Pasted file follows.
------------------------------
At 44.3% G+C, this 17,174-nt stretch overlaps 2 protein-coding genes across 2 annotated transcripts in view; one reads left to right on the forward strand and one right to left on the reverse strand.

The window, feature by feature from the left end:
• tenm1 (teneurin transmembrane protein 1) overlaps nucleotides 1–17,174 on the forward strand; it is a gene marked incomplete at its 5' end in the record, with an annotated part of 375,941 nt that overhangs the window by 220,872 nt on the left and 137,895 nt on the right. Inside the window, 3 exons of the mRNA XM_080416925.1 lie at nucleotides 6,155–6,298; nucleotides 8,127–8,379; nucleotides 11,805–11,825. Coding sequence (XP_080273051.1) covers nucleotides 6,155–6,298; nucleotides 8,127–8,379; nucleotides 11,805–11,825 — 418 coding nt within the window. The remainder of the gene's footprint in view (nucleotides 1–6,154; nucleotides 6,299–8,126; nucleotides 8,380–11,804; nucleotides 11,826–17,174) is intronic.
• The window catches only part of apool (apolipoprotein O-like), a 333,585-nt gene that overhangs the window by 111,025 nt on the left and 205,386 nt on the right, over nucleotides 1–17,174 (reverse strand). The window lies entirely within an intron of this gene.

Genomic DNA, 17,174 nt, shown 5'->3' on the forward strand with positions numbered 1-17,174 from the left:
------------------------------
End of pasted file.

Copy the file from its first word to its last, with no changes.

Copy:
At 44.3% G+C, this 17,174-nt stretch overlaps 2 protein-coding genes across 2 annotated transcripts in view; one reads left to right on the forward strand and one right to left on the reverse strand.

The window, feature by feature from the left end:
• tenm1 (teneurin transmembrane protein 1) overlaps nucleotides 1–17,174 on the forward strand; it is a gene marked incomplete at its 5' end in the record, with an annotated part of 375,941 nt that overhangs the window by 220,872 nt on the left and 137,895 nt on the right. Inside the window, 3 exons of the mRNA XM_080416925.1 lie at nucleotides 6,155–6,298; nucleotides 8,127–8,379; nucleotides 11,805–11,825. Coding sequence (XP_080273051.1) covers nucleotides 6,155–6,298; nucleotides 8,127–8,379; nucleotides 11,805–11,825 — 418 coding nt within the window. The remainder of the gene's footprint in view (nucleotides 1–6,154; nucleotides 6,299–8,126; nucleotides 8,380–11,804; nucleotides 11,826–17,174) is intronic.
• The window catches only part of apool (apolipoprotein O-like), a 333,585-nt gene that overhangs the window by 111,025 nt on the left and 205,386 nt on the right, over nucleotides 1–17,174 (reverse strand). The window lies entirely within an intron of this gene.

Genomic DNA, 17,174 nt, shown 5'->3' on the forward strand with positions numbered 1-17,174 from the left: